In the sculpture titled ‘Inherent Conversations’, Gopinath creates a  scene of meeting. The vacant stools show the expectation of  dialogue, which could be fulfilled only by the ones who could occupy  those chairs. And the man, who comes out of the block of his own  body, tries to concentrate on the central image of a golden egg, a  symbol of eternal intelligence and spiritual power. In this presence  and absence of people, who are supposed to activate a discourse make  the enigma of the scene deeper. In a very subtle way, Gopinath hints  at the world forums (this could be one way of reading it) where the human issues are discussed to the advantage of the powerful and the  influential.

In another sculpture Gopinath overlaps two realms of human  existence; one religious and the other political. By creating the  form of Nandi, the bull who is a vehicle of Lord Shiva, who according to Hindu mythology is the God of Destruction/tremendous  power, as a big storage of swords, Gopinath interconnects the  discourse on religion and the political violence generated out of  it. In this powerful symbol of Nandi and swords, Gopinath at once  recalls the recent incidents of violence and terror in the religion-  political history of India. The moment those incidents are evoked  with the same power amongst the minds of the viewers the artistic critique also becomes palpable for them. Gopinath, however does not  deliberately create micro worlds of existence, instead he creates  the micro worlds of power and terror.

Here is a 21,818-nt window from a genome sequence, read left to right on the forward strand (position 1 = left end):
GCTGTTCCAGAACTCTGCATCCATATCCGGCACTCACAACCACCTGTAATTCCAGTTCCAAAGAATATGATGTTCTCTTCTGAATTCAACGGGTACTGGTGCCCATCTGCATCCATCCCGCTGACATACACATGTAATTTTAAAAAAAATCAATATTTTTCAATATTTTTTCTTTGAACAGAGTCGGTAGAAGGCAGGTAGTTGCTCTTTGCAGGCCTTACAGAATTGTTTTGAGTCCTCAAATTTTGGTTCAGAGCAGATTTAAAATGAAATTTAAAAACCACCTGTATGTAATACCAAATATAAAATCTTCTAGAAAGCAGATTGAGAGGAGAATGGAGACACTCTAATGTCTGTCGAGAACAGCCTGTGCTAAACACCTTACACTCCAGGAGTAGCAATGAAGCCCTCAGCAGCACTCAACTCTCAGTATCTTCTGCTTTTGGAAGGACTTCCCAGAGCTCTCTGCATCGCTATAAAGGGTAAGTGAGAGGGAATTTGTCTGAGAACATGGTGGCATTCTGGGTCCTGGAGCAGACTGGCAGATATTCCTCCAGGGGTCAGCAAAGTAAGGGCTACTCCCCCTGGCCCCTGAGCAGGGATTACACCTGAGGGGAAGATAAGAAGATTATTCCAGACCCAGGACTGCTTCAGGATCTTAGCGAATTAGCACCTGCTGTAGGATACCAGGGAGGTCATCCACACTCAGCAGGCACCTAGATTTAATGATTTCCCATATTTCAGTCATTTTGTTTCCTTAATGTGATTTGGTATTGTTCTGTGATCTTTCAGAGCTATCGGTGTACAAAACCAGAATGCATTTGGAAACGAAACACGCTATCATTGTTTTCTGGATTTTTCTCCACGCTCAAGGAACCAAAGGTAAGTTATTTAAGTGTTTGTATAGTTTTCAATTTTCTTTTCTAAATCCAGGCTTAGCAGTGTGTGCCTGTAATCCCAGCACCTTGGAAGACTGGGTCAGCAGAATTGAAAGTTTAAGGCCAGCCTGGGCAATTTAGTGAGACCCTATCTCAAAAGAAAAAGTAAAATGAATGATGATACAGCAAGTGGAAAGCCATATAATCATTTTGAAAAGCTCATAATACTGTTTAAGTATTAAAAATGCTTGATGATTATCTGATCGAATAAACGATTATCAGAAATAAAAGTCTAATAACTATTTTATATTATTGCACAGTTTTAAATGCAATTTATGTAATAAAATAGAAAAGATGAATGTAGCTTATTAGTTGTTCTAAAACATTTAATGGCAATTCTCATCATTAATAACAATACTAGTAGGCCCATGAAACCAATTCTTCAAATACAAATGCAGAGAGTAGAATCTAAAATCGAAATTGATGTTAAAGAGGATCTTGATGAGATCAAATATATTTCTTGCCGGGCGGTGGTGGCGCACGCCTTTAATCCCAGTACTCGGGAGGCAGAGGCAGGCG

There are two worlds in every man’s life; a world of reality and a world of internal reality. Whether you call it a dream life or spiritual life, it is in this internal world a thinking human being negotiates the realities of an external world. Hence, this internal  existence functions as a benchmark to assess the reality. In Murali Cheeroth’s works what you witness is the manifestation of such  internal worlds, which the artist very skillfully presents with all  the paraphernalia of the outer world of reality. Murali subscribes  to the images from daily life, as seen in city squares and  construction sites. For him, city is like a language with an ever changing structure. The flux of structure is always tested against  the imaginary structures that the artist creates within his inner  world. Hence, the architectural images and the images of construction sites that we see in his works are not the images from an actual world. They are constructed realities within the artist’s  mind, the seat of his inner world.